“What opening did you play?” He asked. “It was a Leningrad Dutch,” I said. “Ah, at least you played a fighting opening!” For some reason that made me feel better and as he exited I smiled in response to his smile. It is difficult to make a player who has just lost a Chess game smile.

Paul Keres vs Kenneth Ray Smith
San Antonio (1972), San Antonio, TX USA, rd 12, Dec-04
English Opening: Anglo-Indian Defense. Queen’s Knight Variation (A16)

1. c4 Nf6 2. Nc3 c6 3. e4 d5 4. e5 d4 5. exf6 dxc3 6. fxg7 cxd2+ 7. Bxd2 Bxg7
8. Qc2 Nd7 9. Ne2 Nf6 10. Ng3 Qc7 11. Bd3 Bd7 12. Bc3 O-O-O 13. O-O-O Ne8 14.
Rhe1 e6 15. Bxg7 Nxg7 16. Qc3 Nf5 17. Qf6 Rhf8 18. Re5 Kb8 19. Bxf5 exf5 20.
Qd6 Be6 21. Qxc7+ Kxc7 22. b3 Rxd1+ 23. Kxd1 Rg8 24. f4 Rg4 25. Ke2 Rxf4 26. h3
Kd6 27. Ra5 a6 28. Ke3 Rh4 29. Nxf5+ Bxf5 30. Rxf5 Ke6 31. Rg5 Rh6 32. Ke4 Rh4+
33. Ke3 Rh6 34. Kd4 Rg6 35. Re5+ Kd6 36. c5+ Kd7 37. g4 Rh6 38. Rf5 Ke6 39. Rf3
Rf6 40. Re3+ Kd7 41. Re5 Rh6 42. Re3 Rf6 43. Ke4 Ke6 44. Rd3 Rf2 45. Rd6+ Ke7
46. Rd4 Rxa2 47. Rb4 Ke6 48. Rxb7 Re2+ 49. Kd4 Rd2+ 50. Kc4 Rc2+ 51. Kb4 a5+
52. Kxa5 Rxc5+ 53. Kb4 Rc1 54. Rc7 Kf6 55. Ka3 Kg6 56. Kb2 Rc5 57. h4 h6 58.
Rd7 f6 59. Rd6 Kg7 60. h5 f5 61. Rg6+ Kh7 62. gxf5 Rxf5 63. Rxc6 Rxh5 64. b4
Rg5 65. Rc5 Rg8 66. b5 Kg6 67. Kc3 h5 68. b6 h4 69. Kd4 Rd8+ 70. Kc4 h3 71. Kb5
h2 72. Rc1 Kg5 73. b7 Rb8 1/2-1/2

What was your best result ever?

Winning the 1976 Atlanta Chess Championship 5-0.

What was the best game you played?

A win with the black pieces vs Mark Pinto, or possibly a win vs the sour Kraut, LM Klaus Pohl which was published in Chess Life magazine.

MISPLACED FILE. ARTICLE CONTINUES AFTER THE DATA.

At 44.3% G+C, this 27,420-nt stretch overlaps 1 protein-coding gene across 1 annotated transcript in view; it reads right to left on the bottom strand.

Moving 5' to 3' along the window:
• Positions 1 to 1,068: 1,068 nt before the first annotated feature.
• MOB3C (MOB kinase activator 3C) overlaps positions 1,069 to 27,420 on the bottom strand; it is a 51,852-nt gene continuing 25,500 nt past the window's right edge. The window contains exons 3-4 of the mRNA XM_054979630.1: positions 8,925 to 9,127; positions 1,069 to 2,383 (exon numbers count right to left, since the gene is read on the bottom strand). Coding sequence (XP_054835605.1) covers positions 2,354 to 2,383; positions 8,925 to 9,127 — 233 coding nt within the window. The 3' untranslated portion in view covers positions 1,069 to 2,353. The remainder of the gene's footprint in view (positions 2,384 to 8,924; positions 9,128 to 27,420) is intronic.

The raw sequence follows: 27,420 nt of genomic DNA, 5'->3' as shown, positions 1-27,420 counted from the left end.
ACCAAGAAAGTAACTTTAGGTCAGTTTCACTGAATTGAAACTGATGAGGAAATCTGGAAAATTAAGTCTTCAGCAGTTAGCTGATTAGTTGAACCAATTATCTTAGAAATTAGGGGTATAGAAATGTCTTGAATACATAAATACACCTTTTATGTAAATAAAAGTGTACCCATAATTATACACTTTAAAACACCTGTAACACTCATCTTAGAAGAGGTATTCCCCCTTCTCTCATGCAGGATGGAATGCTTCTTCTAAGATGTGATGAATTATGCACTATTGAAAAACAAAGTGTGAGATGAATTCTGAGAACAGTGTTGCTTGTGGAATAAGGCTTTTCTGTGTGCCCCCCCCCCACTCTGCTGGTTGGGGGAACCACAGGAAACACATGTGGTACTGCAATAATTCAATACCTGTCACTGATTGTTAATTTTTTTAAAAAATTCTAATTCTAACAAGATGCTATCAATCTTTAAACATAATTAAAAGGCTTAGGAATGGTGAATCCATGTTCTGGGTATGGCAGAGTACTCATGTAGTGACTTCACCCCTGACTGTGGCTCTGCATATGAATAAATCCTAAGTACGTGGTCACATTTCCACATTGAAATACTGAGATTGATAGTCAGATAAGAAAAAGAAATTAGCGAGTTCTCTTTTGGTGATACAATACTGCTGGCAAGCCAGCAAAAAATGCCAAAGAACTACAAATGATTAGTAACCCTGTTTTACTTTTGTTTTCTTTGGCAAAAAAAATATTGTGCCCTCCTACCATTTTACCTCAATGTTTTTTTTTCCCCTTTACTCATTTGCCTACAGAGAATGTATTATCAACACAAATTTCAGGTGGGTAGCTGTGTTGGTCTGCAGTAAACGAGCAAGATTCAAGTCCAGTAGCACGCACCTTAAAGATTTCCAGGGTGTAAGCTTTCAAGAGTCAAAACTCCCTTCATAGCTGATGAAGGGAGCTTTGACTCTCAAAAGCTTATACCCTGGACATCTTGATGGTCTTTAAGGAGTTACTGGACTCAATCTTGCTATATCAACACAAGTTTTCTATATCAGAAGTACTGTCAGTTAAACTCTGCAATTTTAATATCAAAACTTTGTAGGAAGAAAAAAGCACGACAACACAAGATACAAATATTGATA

FM Mark Pinto

vs Bacon

1986 US Open rd 4

1. e4 c6 2. d4 d5 3. Nc3 dxe4 4. Nxe4 Nf6 5. Nxf6+ gxf6
6. c3 Qd5 7. Ne2 Bg4 8. f3 Bf5 9. Ng3 Bg6 10. Qb3 Qxb3 11. axb3 e6 12. Be3 Nd7
13. b4 f5 14. Bc4 Nb6 15. Bb3 Nd5 16. Bd2 Be7 17. O-O h5 18. Ne2 h4 19. Nf4
Nxf4 20. Bxf4 h3 21. g3 a6 22. Be5 Rg8 23. Kf2 Bg5 24. f4 Be7 25. Bc7 Kd7 26.
Bb6 Bh5 27. Rfe1 Bd6 28. Rg1 Rg6 29. Bc4 Rag8 30. Rae1 Bxf4 31. gxf4 Rg2+ 32.
Rxg2 Rxg2+ 33. Ke3 Rxh2 34. Bd3 Ke7 35. Bc5+ Kf6 36. Bf8 Rg2 37. Bf1 Rg3+ 38.
Kf2 Rf3+ 39. Kg1 Bg4 40. Bh6 Kg6 41. Bg5 f6 42. Rxe6 h2+ 43. Kxh2 Rxf1 44.
Rxf6+ Kg7 45. Rd6 Rf2+ 46. Kg1 Rxb2 47. Rd7+ Kg6 48. Rxb7 Bf3 49. Rb6 Kh5 50.
Rxa6 Kg4 51. Ra1 Kg3 0-1

The game was annotated by GM Jon Speelman:

https://en.chessbase.com/post/jon-speelman-s-agony-column-23

What is your most memorable game?

You and your Chess program will have a field day with this game. After making my twenty third move, which threatened checkmate, in addition to attacking the Queen, and knowing there were four ways my knight could be taken, all of which lose, I sat back and folded my arms with a smug look on my face, expecting my opponent to resign. It is the most beautiful move I have ever played on a Chess board. Instead, he did what a player is supposed to do, he put his head in his hands and “hunkered down.” Although I do not recall, it is highly probable I got up and strutted around the room, waiting for the resignation that did not come… I should have simply taken the knight. I did, though, learn a valuable lesson which I have attempted to teach everyone to whom I have given lessons. “Examine ALL CHECKS.”
The game was played in Midland, Texas, in the Halliburton Open, 1974. If I recall correctly, it was played in the second round, after I had lost to a NM named Gary Simms. I also recall that after I came back to win my last three games Mr. Simms was nice enough to say, “You showed us something by not withdrawing.”

T. Thompson vs Michael Bacon

1. e4 c5 2. Nf3 d6 3. d4 cxd4 4. Nxd4 Nf6 5. Nc3 a6 6. Bg5 e6 7. f4 Qb6 8. Qd2
Qxb2 9. Nb3 Qa3 10. Bxf6 gxf6 11. Be2 h5 12. f5 Nc6 13. O-O Bd7 14. fxe6 fxe6
15. Rxf6 Qb4 16. a3 Qb6+ 17. Kh1 Ne5 18. Rb1 Qc7 19. Nd4 Rc8 20. Qg5 Be7 21.
Bxh5+ Kd8 22. Rb3 Qc4 23. Rxb7

Nf3?!!?

24. Nxe6+ Bxe6 25. Rf8+ 1-0

A close second would be a game in which I drew with IM Andre Filipowicz

with the black pieces in the first round of a weekend swiss tournament in Atlanta during the FIDE congress. IM Boris Kogan


Boris Kogan with raised hand at Lone Pine

and NM Guillermo Ruiz became excited with the possibility of my nicking an IM for a half-point to begin the tournament. I graciously accepted the draw offer in an even position, which brought relief to the other titled players because they knew I usually disdained a draw, preferring to play on in what was usually a futile effort.